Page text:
There is duality but no dualism. Final point, this is one of the reasons why very, very old heresy has made an enormous comeback in the 20th century, very popular particularly among evangelical Christians, called trichotomy, where it teaches that our humanity is composed of three distinctive aspects, body, soul, and spirit. It's not by accident that one of the vehicles through which this re-emergence of the ancient view came to be was through Watchman Nee, a Chinese evangelical who sprinkled a whole lot of oriental thinking with his Christian thought and reintroduced the idea of trichotomy, and it's found elsewhere. Trichotomy was condemned in the 4th century as a heresy because of its roots in this Greek dualism concept. And the reason how trichotomy came into being in the first place was this, real quickly, the underlying assumption of the trichotomist, trichotomy meaning there were three distinct essences, was that because the body and the soul are in irreconcilable conflict, the only way they can be reconciled is through a third party, a mediator, and the mediator being the Spirit. Biblical justification was sought for it in Paul's letters to the Thessalonians where at the end of 1 Thessalonians Paul says in his benediction, may God Himself, the God of peace, sanctify you through and through.

May your whole spirit, soul, and body be kept blameless at the coming of our Lord Jesus Christ. There are the positive, there's proof positive that the Bible teaches there were three parts, body, soul, and spirit. If you look at that carefully throughout the Scripture, you know, at other times Paul will talk about the heart, the mind, the spirit, the bowels, and so on. And if you want to just take every aspect that is ever mentioned in Scripture, you're going to have to have an octomony rather than a trichotomy because there are several, and here is no justification for producing a whole anthropology distinguishing between soul, body, and spirit.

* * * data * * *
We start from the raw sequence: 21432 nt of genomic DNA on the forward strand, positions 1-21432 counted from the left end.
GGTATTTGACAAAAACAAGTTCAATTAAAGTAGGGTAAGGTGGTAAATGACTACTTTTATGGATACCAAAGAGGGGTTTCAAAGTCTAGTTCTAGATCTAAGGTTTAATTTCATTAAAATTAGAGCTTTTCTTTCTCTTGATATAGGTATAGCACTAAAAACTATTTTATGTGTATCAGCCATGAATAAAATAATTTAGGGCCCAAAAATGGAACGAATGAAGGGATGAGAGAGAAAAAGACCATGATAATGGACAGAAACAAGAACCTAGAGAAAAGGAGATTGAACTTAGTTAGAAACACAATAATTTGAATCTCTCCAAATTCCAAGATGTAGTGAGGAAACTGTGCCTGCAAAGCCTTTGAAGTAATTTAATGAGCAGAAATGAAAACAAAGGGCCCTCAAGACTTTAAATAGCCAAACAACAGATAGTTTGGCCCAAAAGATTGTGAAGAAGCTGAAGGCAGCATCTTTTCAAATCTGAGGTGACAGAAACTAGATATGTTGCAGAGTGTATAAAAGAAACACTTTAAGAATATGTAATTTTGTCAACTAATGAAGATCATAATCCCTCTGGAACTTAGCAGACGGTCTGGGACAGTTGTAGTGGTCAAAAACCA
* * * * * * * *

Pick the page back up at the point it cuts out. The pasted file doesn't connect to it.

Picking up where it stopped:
It's like I say to you, I want you to work body, soul, spirit, heart, mind, will, the whole thing. But theologically we recognize that maybe the Holy Spirit can distinguish between spirits and souls and minds and consciences and all of that. But to simplify it, the churches said there's a physical dimension to our life and a non-physical. The generic term for the non-physical in the Bible is the soul. It includes the mind, the will, and we can make some distinctions and so on. But we need to be very, very careful about trying to set up a three-concept of man because invariably it is associated and tied to some other distortion of redemption as if what God has to do in His redemption is to redeem you one step at a time. You know, it's the soul and the spirit and the body.

That's inevitably what happens. Okay, I'm going to stop at that point and say that in our next discussion we're going to look at the extent of the fall of man. That was R.C. Sproul from his series, A Shattered Image.

You're listening to the Saturday edition of Renewing Your Mind as we spend several weekends considering the important question of what it means to be human, a question that needs a clear answer amid the confusion of our day. You can own this complete series. Plus, we'll send you R.C. Sproul's book, The Hunger for Significance, when you give a gift of any amount in support of Renewing Your Mind and the global outreach of Ligonier Ministries. You can make your donation at renewingyourmind.org. And when you do, this resource package will be yours as our way of saying thank you.

Use this series and book to be better equipped to provide answers to your neighbors, your children, or perhaps even your grandchildren. Give your gift today at renewingyourmind.org. As we heard today, we are made in the image of God, and each of us has dignity. But we're also fallen. We're also sinners. That'll be Dr. Sproul's topic next Saturday here on Renewing Your Mind. Thank you.
Whisper: medium.en / 2024-05-04 02:57:58 / 2024-05-04 03:06:27 / 8

Get The Truth Mobile App and Listen to your Favorite Station Anytime